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Hip hop, graffiti in Lebanon tag a nation’s woes

Mideast Lebanon Hip Hop Dissent

In this Monday, July 7, 2014, photo, Filipino Syrian rapper Nasser Shorbaji, 29, center, and Lebanese Marwan Alameh, 32, second right, laugh during a live broadcast of their show 'Bar Fight' at Radio Beirut, in Lebanon. The duo are among a host of Lebanese graffiti artists and rappers trying to re-engage disaffected youth in a debate about the country’s latest wave of political turmoil and the woes of the greater Middle East. (AP Photo/Bilal Hussein)

By
From page A5 | August 18, 2014 |

BEIRUT — In a red-lit bar in Beirut, Nasser Shorbaji and Marwan Alameh try not to knock the microphones over while laughing during the broadcast of their weekly radio show.

Moments later, they turn more somber as they introduce a segment on Palestinian hip hop, discussing the most recent outbreak of war on Gaza. Heads nod in the packed bar to the rhymes of Sati, a Palestinian rapper.

The duo are among a host of Lebanese graffiti artists and rappers trying to re-engage disaffected youth in a debate about the country’s latest wave of political turmoil and the woes of the greater Middle East.

“People don’t want to be preached to. So we’re just doing a fun thing in order to put out serious issues,” Alameh said.

One example is Shorbaji’s latest music video to his song “O.P.P,” which takes its title from the 1991 hit by U.S. hip hop group Naughty By Nature. Shorbaji’s version focuses on a suicide bomber working as a bank clerk who thinks through whether or not to carry out an attack on his workplace.

Another is rapper and graffiti artist Omar Kabbani, 31, who runs Ashekman, a rap, graffiti and urban clothing outfit with his brother Mohamed.

“We consider ourselves to be the eight o’clock news when we go out to do graffiti,” Kabbani said. “They say I was born with a microphone and my twin brother with a spray can.”

While Kabbani is wary of calling Ashekman’s work political, the group’s music and street art does not avoid Lebanese society’s many conflicts. Ashekman’s “Grendizer,” a giant war robot from anime cartoons the group uses in its designs, is often used by Ashekman to mock what they see as mindless obedience to religious and political factions – and their militias – in Lebanon’s polarized political landscape.

“Many people that were warlords in Lebanon are now ruling the country,” he says, referring to leaders in Lebanon’s 15-year civil war, which ended in 1990, who have gone on to prominent political careers.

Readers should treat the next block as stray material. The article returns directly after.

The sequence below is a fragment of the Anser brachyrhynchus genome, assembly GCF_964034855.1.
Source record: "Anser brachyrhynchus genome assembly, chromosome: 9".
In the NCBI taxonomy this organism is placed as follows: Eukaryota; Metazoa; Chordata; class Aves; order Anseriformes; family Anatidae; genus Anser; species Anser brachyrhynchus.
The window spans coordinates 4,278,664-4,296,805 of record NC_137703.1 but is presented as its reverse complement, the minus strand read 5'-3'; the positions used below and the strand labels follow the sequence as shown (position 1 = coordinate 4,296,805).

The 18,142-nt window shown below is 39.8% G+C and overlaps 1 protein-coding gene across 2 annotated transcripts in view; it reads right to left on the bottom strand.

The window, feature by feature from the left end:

In its song “Deyman Ijebeh,” Arabic for “Always Positive,” Ashekman makes fun of what they see as attempts by Lebanese to appear unperturbed by their country’s instability.

“They (leaders) are fighting over who will rule the Banana Republic,” Ashekman raps.

Ashekman’s latest graffiti mural appeared in response to the recent spate of suicide bombings that shook Lebanon. The mural features the popular 1980s video game character Bomberman running with a cartoon-like bomb, fuse lit, in his hands. The character skips past the word “Wanted,” written in Arabic. Kabbani says it is a reference to what Ashekman feels is Lebanese politicians’ manipulation of the threat of terrorism for greater personal power and to cow their rivals.

Jackson Allers, an American Beirut-based journalist who specializes in Arab hip hop, said artists in the country are just beginning to discover how much power they have.

“Their influence is increasing,” he said. “They’ve turned the critical gaze of youth inward, at their own peer group, which I would say is positive.”

Ali Rafei, 28, a graffiti and street artist from Tripoli, Lebanon’s second-largest city and center of Sunni conservative culture, said his home city has largely been left to fend for itself. Since the outbreak of a civil war in neighboring Syria, Tripoli has seen fighting between Sunni militants and supporters of Syrian President Bashar Assad.

Rafei said urban decay in his city has provided ample space for his street paintings to be seen and appreciated.

“The emptiness that’s there pushes you to create and change visual scenery, hoping to change (locals’) views and relax the tension there,” he said. People “would prefer a drawing with colors and some meaning to them than a gray wall with pictures of politicians that do nothing for them.”

 

The Associated Press

The Associated Press

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